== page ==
The Show by John Heldt

The Show by John Heldt(Cover picture courtesy of John Heldt.)

Seattle, 1941. Grace Vandenberg, 21, is having a bad day. Minutes after Pearl Harbor is attacked, she learns that her boyfriend is a time traveler from 2000 who has abandoned her for a future he insists they cannot share. Determined to save their love, she follows him into the new century. But just when happiness is within her grasp, she accidentally enters a second time portal and exits in 1918. Distraught and heartbroken, Grace starts a new life in the age of Woodrow Wilson, silent movies, and the Spanish flu. She meets her parents as young, single adults and befriends a handsome, wounded Army captain just back from the war. In THE SHOW, the sequel to THE MINE, Grace finds love and friendship in the ashes of tragedy as she endures the trial of her life.

[Full disclosure: John Heldt sent me a free ebook in exchange for an honest review.]

I’m so glad that John Heldt decided to return to the story of The Mine to continue where he left off.  Only this time, we get to see things from Grace’s point of view and learn how she found her way back to Joel when he fled back to his own time.  Then, just when everything seems to be going well, tragedy strikes and Grace is thrust back into 1918.  This is where things get interesting character-wise because we learn just how resourceful and intelligent Grace really is as she struggles to cope in another new time.  We also learn a little more about how the time travel portals work, although John Heldt never gets into the scientific details.  But that doesn’t bother me one bit because the Northwest Passage Series is meant to explore the effects of time travel on people, not how time travel is accomplished.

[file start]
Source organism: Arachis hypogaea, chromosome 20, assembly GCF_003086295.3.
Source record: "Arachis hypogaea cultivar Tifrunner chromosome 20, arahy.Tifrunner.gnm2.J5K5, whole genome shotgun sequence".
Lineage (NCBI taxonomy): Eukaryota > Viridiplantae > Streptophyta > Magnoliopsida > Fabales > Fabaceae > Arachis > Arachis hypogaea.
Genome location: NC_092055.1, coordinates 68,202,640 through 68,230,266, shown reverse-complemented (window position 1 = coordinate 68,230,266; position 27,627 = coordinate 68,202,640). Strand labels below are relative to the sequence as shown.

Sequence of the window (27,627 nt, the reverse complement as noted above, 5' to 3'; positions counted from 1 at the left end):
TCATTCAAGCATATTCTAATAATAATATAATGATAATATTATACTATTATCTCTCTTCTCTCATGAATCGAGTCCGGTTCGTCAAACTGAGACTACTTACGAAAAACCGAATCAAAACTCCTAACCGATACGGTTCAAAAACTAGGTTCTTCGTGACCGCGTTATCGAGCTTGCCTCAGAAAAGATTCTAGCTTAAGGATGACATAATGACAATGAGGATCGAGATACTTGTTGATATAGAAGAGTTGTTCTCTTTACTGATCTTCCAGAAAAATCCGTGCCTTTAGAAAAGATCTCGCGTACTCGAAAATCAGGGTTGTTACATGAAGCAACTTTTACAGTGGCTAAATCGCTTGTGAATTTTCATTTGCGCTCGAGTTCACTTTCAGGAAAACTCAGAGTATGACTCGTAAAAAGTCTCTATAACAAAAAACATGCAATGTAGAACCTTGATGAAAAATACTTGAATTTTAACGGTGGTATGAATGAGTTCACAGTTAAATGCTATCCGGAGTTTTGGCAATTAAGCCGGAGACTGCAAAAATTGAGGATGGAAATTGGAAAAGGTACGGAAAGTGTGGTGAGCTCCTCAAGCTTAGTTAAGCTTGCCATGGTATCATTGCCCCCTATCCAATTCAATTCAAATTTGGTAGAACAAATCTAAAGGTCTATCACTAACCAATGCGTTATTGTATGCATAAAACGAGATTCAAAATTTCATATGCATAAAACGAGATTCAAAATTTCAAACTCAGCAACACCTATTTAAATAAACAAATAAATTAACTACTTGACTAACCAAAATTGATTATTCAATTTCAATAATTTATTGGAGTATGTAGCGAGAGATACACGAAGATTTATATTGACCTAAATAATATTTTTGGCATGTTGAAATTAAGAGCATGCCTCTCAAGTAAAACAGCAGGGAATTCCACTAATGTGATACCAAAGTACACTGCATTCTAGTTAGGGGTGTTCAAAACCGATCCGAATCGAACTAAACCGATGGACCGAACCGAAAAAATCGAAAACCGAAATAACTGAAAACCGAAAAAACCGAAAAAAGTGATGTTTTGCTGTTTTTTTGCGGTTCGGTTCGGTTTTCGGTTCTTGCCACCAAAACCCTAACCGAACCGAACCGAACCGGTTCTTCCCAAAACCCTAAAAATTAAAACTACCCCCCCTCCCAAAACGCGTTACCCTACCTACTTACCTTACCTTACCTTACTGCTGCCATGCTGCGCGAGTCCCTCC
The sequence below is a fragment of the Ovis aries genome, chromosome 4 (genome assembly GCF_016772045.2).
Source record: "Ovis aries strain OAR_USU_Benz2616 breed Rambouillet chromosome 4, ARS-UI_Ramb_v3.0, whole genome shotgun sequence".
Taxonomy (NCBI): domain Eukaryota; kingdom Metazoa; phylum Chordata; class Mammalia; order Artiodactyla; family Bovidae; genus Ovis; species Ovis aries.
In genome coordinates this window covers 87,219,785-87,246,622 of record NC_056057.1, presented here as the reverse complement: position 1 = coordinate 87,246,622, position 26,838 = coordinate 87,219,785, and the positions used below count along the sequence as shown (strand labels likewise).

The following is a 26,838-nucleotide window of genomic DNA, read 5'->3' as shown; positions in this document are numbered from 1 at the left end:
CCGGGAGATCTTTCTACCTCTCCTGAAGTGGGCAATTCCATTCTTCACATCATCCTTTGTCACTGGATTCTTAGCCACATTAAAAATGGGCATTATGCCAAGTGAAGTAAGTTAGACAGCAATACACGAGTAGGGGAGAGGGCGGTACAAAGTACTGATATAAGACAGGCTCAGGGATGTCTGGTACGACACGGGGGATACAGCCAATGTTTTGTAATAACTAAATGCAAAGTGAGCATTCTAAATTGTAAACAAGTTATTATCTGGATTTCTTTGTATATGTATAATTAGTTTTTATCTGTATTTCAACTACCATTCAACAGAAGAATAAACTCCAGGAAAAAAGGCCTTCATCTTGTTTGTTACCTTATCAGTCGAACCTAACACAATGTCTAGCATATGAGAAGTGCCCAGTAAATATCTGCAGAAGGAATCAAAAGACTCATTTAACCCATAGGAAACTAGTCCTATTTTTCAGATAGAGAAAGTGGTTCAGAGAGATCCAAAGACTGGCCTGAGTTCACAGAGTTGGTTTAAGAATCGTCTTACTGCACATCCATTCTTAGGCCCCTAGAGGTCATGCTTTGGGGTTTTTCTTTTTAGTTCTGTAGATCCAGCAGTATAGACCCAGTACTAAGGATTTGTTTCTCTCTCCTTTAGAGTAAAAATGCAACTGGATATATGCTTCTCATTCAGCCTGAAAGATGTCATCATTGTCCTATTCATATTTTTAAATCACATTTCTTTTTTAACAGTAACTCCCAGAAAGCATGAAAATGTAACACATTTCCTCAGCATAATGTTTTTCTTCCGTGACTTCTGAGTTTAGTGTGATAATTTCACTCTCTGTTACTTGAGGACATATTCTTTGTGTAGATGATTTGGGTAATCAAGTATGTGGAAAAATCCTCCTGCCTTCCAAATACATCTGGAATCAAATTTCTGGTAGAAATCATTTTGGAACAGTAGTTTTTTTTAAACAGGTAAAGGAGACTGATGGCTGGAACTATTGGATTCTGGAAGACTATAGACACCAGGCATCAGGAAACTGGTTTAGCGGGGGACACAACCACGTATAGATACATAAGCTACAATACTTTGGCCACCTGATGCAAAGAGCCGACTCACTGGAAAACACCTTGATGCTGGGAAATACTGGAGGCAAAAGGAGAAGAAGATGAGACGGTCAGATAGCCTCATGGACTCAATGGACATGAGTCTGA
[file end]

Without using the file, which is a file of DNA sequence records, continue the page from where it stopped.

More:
The plot isn’t what I would call fast-paced until the last 30 pages, but John Heldt’s writing style is so nice that it didn’t bother me at all.  Grace drives the plot forward with her actions rather than just reacting to events and it makes for a much more human novel.  We feel her anguish at leaving the love of her life and her two children behind, experience her struggle to adapt to a completely different time and feel her confusion about the handsome war hero John Walker.  The secondary characters aren’t just two dimensional either; they all have distinct personalities, backstories and react to Grace differently.

The ending felt rather rushed after the steady pace of the first 150 pages, but I suppose it reflects the desperation Grace began to feel as her ability to go back to 2000 was about to be cut off.  Still, The Show was a great addition to the story of The Mine and I look forward to reading the rest of the Northwest Passage series.

I give this book 5/5 stars.


*Only available as a Kindle ebook.

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